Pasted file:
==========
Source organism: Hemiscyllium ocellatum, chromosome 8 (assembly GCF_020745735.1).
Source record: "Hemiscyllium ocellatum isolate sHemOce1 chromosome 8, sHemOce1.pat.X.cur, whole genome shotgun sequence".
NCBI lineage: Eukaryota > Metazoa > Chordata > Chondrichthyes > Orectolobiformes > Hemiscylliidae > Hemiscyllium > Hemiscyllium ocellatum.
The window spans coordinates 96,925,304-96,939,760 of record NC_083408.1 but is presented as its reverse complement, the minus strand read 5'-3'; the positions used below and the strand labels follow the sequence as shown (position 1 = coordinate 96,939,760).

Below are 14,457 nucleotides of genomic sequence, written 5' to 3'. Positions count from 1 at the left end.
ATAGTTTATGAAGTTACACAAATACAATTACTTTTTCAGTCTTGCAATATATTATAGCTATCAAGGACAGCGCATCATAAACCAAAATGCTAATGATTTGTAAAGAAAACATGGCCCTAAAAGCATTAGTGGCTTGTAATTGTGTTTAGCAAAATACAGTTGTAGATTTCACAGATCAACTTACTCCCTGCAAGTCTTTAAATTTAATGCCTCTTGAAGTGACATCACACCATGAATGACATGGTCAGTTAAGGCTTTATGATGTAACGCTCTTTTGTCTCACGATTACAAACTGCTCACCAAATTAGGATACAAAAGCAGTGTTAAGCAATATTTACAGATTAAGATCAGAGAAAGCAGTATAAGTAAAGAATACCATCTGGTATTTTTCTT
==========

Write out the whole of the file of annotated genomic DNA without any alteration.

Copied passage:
Source organism: Hemiscyllium ocellatum, chromosome 8 (assembly GCF_020745735.1).
Source record: "Hemiscyllium ocellatum isolate sHemOce1 chromosome 8, sHemOce1.pat.X.cur, whole genome shotgun sequence".
NCBI lineage: Eukaryota > Metazoa > Chordata > Chondrichthyes > Orectolobiformes > Hemiscylliidae > Hemiscyllium > Hemiscyllium ocellatum.
The window spans coordinates 96,925,304-96,939,760 of record NC_083408.1 but is presented as its reverse complement, the minus strand read 5'-3'; the positions used below and the strand labels follow the sequence as shown (position 1 = coordinate 96,939,760).

Below are 14,457 nucleotides of genomic sequence, written 5' to 3'. Positions count from 1 at the left end.
ATAGTTTATGAAGTTACACAAATACAATTACTTTTTCAGTCTTGCAATATATTATAGCTATCAAGGACAGCGCATCATAAACCAAAATGCTAATGATTTGTAAAGAAAACATGGCCCTAAAAGCATTAGTGGCTTGTAATTGTGTTTAGCAAAATACAGTTGTAGATTTCACAGATCAACTTACTCCCTGCAAGTCTTTAAATTTAATGCCTCTTGAAGTGACATCACACCATGAATGACATGGTCAGTTAAGGCTTTATGATGTAACGCTCTTTTGTCTCACGATTACAAACTGCTCACCAAATTAGGATACAAAAGCAGTGTTAAGCAATATTTACAGATTAAGATCAGAGAAAGCAGTATAAGTAAAGAATACCATCTGGTATTTTTCTT